Environmental labels were created “to help consumers evaluate the environmental attributes of the products and services they are considering buying.” Based on consumer demand, the number of these labels has grown exponentially. Some labels are comprehensive and address multiple environmental issues; others are very specific, focusing on a single environmental issue or attribute such energy or water consumption. Additionally, a number of consumer products make environmental claims, such as being biodegradable or recyclable. Whatever their intent, when read and understood correctly, understanding the different types of environmental labels can allow consumers to better identify “safer” products, question products that make dubious environmental claims, and evaluate and prioritize the environmental issues that are most important to them.
Many environmental labels are used to inform consumers that a product has been designed to lessen one or more negative environmental impact during one or more of the phases of its life cycle (manufacturing, transportation, use phase, disposal).
Impacts can occur in any of the life cycle stages and include:
1. Air quality impacts (Ozone, greenhouse gases, smog) 2. Human and ecosystem health impacts (Water quality (including drinking water), soil quality, ) 3. Use of resources (Minerals, trees, fossil fuels, water, energy, land)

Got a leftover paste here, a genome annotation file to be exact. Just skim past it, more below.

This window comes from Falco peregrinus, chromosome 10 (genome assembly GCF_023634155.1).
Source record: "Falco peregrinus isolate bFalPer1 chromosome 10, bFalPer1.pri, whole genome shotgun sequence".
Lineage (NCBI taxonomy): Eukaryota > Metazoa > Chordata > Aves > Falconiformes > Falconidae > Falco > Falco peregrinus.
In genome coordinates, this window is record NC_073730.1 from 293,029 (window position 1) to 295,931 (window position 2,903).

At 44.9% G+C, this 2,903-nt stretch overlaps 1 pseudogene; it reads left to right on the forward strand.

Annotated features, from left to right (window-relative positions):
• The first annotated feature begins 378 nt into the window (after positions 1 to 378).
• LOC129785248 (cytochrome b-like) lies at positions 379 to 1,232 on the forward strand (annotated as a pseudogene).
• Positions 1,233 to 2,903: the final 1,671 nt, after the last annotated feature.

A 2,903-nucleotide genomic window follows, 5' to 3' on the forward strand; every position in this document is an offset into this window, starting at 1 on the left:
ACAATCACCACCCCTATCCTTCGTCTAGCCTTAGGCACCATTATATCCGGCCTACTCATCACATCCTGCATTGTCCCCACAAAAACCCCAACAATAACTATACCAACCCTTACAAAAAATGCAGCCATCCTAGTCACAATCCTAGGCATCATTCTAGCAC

Environmental labels try to inform consumers of a company's effort to reduce impacts in at least one of these categories
Environmental labels are considered either mandatory or voluntary.
Mandatory labels share the following characteristics: 1. they address the negative attributes of a product, 2. the commonly are administered by government agencies; and 3. they usually are required by law. In general, mandatory labels provide hazard warning information required to be displayed on products. This information can help consumers minimize exposure when using or discarding a product.
Voluntary labels usually only address the positive attributes of a product and can be either first-party certified or third-party certified. First-party certification labels are always positive and are developed internally by companies, typically using Federal Trade Commission guidelines. Third party certification labels certify through the use of a logo (seal of approval), that a product is environmentally preferable to other similar products based on some criteria.
Mandatory labels can be useful to consumers particularly when attempting to minimize exposure but fall outside the scope of this page. For a list of mandatory labels and links to the government programs that implement them please click here.